And then Fluff Daddy got really sick, really fast...Horrible, bloody mushy stool. I was terrified it was PanLeuk. How did he get it? He had to be confined to a cage, then a few other cats got very mildly ill. Tests came back positive for Giardia. How could he get it? Guess what I didn't know? Adult cats can have chronic episodes of it or it can be intermittent! Gah! It's really contagious, but thank God it wasn't PanLeuk.

Shitty September

The brown month. Diarrhea. Kittens with diarrhea. Kittens squirting the walls, floors, bedding, pretty much everywhere but the litter pan, with stinky, pudding poo. I could not get most of the foster kittens to resolve their runs. We did so many tests and trips to the Vet followed by a zillion de-worming protocols and found NOTHING.

Joan had warned me about Tritrichomonous Foetus. It’s pretty much impossible to test for, though we did do a PCR fecal test (negative) and treatment can cause neurological damage and may not even work. I was to a point where I didn’t want to go into the foster room because it would take over an hour to clean it every time I entered it. I was so angry and frustrated that I imagined kicking the kittens outside, but I would NEVER DO THAT EVER. Instead I just cried as I scrubbed the floor yet again. The kittens were oblivious to my suffering. They were not sickly at all, unless you counted them leaking stool out of their rear ends while they were playing.

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©2017 Robin AF Olson. Yes, it's poop. The poor kittens couldn't have much of anything soft in their room because it would get filthy so quickly. I don't think any of us got any decent rest that month.

I put the cats on a raw diet. They got better quickly, so as the kittens got adopted, their new families had to promise to keep them on the raw diet. So far, so good.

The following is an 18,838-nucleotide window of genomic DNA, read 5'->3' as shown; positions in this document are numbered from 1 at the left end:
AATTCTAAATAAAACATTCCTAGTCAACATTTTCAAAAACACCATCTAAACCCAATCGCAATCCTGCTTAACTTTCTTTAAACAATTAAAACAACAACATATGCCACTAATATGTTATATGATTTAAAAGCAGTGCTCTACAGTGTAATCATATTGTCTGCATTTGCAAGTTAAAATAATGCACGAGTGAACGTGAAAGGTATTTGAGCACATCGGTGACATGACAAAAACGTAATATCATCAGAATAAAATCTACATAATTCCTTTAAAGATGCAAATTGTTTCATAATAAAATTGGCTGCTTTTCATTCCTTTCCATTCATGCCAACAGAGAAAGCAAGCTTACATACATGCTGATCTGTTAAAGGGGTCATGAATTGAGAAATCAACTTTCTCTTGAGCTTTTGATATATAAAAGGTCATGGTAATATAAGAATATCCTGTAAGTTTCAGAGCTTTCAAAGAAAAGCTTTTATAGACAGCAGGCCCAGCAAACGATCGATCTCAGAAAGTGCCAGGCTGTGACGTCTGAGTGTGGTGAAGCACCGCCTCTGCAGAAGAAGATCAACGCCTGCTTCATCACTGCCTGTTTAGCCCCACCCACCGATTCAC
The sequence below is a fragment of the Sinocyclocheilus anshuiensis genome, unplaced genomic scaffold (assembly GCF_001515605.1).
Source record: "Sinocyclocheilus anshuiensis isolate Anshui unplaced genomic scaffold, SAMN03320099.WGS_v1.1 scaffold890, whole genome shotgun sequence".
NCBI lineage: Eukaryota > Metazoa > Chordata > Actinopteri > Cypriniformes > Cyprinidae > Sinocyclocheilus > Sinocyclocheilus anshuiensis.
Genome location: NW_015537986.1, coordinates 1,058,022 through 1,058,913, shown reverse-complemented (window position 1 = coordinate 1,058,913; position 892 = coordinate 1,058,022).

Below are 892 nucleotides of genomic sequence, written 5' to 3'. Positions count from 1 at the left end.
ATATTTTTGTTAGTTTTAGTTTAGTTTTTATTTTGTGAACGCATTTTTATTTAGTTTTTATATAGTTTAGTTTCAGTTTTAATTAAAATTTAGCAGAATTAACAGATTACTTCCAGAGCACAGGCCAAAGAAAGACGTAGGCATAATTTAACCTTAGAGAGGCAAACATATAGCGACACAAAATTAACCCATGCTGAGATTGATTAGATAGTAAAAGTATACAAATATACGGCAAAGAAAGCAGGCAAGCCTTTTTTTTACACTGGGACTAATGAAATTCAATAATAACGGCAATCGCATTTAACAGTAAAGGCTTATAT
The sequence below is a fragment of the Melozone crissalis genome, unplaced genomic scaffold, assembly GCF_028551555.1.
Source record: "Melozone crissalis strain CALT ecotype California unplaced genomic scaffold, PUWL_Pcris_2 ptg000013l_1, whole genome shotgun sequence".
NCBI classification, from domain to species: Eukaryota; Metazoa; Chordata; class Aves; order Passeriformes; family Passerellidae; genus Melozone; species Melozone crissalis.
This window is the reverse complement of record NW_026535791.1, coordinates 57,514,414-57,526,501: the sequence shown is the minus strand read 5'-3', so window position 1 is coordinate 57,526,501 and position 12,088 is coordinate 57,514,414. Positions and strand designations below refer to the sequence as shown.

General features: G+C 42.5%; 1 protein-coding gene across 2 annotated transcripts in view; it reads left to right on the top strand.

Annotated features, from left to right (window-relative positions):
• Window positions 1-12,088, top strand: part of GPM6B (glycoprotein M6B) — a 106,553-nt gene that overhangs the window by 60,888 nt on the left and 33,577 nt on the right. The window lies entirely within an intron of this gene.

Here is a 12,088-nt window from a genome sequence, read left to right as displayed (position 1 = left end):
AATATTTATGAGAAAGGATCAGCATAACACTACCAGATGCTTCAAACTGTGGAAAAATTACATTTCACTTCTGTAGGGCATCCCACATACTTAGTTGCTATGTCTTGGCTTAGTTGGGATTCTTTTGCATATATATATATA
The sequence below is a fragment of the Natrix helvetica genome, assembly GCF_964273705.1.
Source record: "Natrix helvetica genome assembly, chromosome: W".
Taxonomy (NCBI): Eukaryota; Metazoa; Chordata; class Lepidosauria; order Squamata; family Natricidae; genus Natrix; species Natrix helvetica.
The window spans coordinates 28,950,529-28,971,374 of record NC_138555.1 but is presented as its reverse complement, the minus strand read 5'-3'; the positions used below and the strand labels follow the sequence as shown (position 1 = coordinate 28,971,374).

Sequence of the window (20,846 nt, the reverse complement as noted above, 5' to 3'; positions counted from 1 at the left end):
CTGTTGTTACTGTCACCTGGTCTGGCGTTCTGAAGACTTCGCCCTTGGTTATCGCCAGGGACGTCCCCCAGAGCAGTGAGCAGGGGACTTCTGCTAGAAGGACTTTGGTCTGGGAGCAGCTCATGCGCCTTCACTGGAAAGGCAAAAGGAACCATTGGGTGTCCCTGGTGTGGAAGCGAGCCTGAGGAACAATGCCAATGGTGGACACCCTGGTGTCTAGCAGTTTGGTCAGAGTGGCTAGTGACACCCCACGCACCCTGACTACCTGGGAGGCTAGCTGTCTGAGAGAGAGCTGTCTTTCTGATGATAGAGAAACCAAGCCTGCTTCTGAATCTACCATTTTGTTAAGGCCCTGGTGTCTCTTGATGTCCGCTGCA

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©2017 Robin AF Olson. The good with the bad...de-wormer for the kittens first followed by a freeze-dried chicken heart treat.

The highlight of the month was my play date in NYC with Mario Arbore who is an architect by day and fantasy cat furniture designer by night. I can’t do better than to have a buddy who builds cat furniture, right? His business is called Square Paws (humans measure space in square feet, so Mario’s coined the term “square paws” to indicate how cats measure space).

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©2017 Robin AF Olson. Mario putting the moves on Fluff Daddy.

Mario had been graciously helping me design a brand new foster room for Kitten Associates. We’d bounced a few ideas around over the summer that were truly inspired. The main foster room in my home is totally run down and I want to create a showpiece for our kittens and to allow us to increase adoptions and have a safer, more entertaining home for our fosters. Mario is incredibly creative and though our workload has prevented us from locking down a theme, I hope we’ll get there in 2018.

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©2017 Robin AF Olson. Uncle Mario surprised Fluff Daddy and the rest of the kitty-clan with a hand-built giant mouse trap for our cats! Check out more of Mario's wild designs at Square Paws.

October

The Big Chocolate Show returned after being on hiatus for a few years and boy was I happy it came back. The show was fantastic. I learned that there’s some kickass chocolate coming from Ecuador and that I will eat as many samples of chocolate as the vendors will hand out.

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©2017 Robin AF Olson. Thank God for chocolate.

Adoption Day
©2017 Robin AF Olson. Thunder Cake and Wonder Waffles get adopted together!